Michael Voris reviews Pope Benedict’s speech from last weekend.
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With the recent scandals rocking the Catholic Church here in America as in President Obama receiving an honorary degree at the University of Notre Shame to House Speaker Nancy Pelosi claiming that abortion is an open-ended issue in the Church, we have seen a reemergence of ecclesial leadership on behalf of our shepherds. Many bishops have awoken to the fact that being “pastoral” has been a remarkable failure in resolving the deviancy emanating from Catholics and Catholic institutions.
The upsurge of young adults rediscovering their faith to the excellent parenting of Catholic families in raising fine orthodox Christian children, we have seen what is only the beginning of a Catholic renaissance here in America. And let us not forgot the ever faithful cradle Catholics among us that have contributed in keeping the faith in the tumult arising from the Second Vatican Council to today.
Metropolitan John Zizioulas of Pergamon, a major proponent of union between the Catholic and Orthodox Churches, has addressed the virulent opposition among the Metropolitans of Greece by stating that reunion is not imminent.
It is being propagated very falsely and conspiringly that the signing of the union of the Churches is imminent! A professor emeritus of Theology, who is well known for his ill-will towards my person, had visited a Hierarch of the Church of Greece and had told him that he knew with certainty (!) that the union had already been signed (in Ravenna!) and that the relative announcement was a matter of time!!! Clergy and laity have approached me and asked me if it is true that the union is to be signed in Cyprus, in October! Obviously, a feeling of unrest is being attempted among the people of God through this behaviour, with unpredictable consequences for the unity of the Church. However, those who are disseminating these things are fully aware (as long as they have not been blinded by empathy, fanaticism or a mania for self-projection), firstly, that the ongoing theological Dialogue has yet to span an extremely long course, because the theological differences that have accumulated during the one thousand years of division are many; and secondly, that the Committee for the Dialogue is entirely unqualified for the “signing” of a union, given that this right belongs to the Synods of the Churches. Therefore, why all the misinformation? Can’t the disseminators of these false “updates” think of what the consequences will be for the unity of the Church? [He who agitates (God’s people) shall bear the blame, whoever he may be — Galatians 5:10]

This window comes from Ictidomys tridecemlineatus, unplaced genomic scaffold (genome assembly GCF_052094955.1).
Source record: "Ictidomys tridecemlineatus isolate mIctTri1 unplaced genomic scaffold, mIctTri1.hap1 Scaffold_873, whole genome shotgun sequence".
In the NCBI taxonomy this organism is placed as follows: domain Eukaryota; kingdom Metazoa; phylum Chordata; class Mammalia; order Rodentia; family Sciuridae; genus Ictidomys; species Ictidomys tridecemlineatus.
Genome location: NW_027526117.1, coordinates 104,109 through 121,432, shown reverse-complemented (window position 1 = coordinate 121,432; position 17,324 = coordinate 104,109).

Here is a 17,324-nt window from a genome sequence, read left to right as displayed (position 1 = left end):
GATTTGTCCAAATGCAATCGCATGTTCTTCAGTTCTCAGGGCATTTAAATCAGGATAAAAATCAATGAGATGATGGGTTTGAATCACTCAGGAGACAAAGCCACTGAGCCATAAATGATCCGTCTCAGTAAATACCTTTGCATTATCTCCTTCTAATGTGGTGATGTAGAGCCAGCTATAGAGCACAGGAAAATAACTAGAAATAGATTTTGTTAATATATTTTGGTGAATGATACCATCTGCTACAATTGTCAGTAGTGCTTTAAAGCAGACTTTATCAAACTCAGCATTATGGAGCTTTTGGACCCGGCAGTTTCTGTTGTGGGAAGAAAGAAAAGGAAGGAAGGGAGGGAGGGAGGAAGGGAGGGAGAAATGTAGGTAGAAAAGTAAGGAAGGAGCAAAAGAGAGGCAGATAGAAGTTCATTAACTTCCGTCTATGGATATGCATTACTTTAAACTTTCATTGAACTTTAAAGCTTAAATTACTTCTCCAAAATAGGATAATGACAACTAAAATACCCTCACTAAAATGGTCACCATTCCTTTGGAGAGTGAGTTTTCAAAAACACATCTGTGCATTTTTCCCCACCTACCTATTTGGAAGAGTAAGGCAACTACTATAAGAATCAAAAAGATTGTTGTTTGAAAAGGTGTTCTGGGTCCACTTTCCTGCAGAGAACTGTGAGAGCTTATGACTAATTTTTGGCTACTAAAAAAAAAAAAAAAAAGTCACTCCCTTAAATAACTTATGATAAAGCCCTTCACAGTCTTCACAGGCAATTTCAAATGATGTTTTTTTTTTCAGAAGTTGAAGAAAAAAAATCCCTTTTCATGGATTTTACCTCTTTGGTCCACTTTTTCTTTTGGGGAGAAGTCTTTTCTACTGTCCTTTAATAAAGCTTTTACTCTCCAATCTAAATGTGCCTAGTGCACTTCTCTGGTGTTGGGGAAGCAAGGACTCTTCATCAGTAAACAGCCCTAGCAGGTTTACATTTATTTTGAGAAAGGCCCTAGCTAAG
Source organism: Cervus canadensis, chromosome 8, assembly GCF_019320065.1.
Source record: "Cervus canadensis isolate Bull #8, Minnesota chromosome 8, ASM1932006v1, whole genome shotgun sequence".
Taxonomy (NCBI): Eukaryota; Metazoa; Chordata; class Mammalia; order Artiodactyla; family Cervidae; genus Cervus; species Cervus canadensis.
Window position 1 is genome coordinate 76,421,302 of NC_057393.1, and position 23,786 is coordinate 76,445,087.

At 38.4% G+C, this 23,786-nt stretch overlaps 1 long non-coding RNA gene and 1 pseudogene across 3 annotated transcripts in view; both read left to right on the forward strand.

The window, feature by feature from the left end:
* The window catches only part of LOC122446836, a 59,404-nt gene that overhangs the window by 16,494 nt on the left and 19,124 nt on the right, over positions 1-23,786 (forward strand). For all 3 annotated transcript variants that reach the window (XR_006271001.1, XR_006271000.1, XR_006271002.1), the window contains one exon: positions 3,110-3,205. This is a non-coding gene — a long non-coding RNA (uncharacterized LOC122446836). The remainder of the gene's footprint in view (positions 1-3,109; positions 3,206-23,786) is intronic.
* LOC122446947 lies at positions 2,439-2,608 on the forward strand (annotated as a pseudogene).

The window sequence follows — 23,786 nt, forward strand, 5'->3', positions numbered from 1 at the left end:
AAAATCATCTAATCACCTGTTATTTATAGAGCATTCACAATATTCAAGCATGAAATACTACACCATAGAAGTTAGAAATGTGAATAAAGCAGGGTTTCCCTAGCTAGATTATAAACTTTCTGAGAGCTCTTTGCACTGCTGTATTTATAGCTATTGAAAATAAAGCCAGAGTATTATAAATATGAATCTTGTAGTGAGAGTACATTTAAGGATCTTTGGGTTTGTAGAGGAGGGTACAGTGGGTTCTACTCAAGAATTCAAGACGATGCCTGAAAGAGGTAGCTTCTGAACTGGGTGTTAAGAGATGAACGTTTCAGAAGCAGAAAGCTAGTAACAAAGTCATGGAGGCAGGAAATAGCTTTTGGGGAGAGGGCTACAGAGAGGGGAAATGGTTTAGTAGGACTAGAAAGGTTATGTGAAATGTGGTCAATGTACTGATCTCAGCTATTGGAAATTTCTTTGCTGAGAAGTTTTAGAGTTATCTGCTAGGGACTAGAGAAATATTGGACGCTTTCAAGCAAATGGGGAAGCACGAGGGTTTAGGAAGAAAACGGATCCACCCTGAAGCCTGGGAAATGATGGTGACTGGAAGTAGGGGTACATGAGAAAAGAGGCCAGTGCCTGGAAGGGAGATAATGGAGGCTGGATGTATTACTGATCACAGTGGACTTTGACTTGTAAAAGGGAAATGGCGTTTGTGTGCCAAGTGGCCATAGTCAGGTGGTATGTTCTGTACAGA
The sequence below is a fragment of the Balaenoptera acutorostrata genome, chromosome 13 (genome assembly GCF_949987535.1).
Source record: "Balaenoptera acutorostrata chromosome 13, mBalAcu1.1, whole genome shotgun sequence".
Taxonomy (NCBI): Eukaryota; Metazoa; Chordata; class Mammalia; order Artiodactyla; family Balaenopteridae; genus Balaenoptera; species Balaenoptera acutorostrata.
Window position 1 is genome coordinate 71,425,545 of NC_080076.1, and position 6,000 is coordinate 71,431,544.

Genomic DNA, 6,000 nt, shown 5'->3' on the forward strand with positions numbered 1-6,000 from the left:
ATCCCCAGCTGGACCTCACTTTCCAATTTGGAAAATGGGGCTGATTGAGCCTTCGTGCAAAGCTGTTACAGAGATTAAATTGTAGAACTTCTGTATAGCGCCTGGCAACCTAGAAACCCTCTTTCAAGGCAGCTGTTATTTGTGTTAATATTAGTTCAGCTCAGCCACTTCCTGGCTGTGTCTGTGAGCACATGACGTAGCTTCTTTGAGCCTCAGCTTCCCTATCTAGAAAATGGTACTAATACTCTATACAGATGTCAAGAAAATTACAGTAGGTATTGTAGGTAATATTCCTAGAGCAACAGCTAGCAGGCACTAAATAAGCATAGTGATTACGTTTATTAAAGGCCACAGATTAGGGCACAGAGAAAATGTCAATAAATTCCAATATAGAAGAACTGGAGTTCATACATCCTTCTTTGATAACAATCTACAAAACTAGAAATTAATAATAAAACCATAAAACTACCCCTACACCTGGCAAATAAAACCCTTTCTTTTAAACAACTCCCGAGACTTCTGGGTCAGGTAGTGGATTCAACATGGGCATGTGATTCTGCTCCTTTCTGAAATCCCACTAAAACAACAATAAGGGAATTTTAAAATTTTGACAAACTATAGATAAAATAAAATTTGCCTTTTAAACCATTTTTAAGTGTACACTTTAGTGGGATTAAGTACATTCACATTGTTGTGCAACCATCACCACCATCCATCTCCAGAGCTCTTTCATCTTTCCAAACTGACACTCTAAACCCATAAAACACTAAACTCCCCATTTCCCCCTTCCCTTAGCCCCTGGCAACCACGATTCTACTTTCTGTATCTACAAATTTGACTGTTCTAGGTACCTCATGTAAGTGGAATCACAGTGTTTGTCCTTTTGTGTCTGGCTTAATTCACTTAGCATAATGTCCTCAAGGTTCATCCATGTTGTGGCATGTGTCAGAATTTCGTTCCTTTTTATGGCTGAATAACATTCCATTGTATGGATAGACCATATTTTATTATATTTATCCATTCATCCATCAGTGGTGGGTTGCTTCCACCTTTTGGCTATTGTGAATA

I suppose this is a very belated Lenten reflection, and with reason too. I certainly do not know the worth or value of any spiritual reflection I have to give, so I will not dare to assign one. All I can is say is that in the past few months I have come a long way, certainly not far enough, but conversion is always a process and not a destination.
In the liturgical season of Lent, for the past two years, I have kept the Ramadan fast strictly following the rules as practiced by Muslims. In place of the prescribed Islamic prayers throughout the day, I prayed the Divine Office. For forty days, at least, my life was completely and utterly centered on God and awareness of His presence in a way that it normally is not, sad as it is. This second year in keeping the fast I felt more than a spiritual solidarity with the poor as I had the year before. I learned much more about fasting, so much that it bothers me greatly that this potent tool has been diminished in the contemporary Church.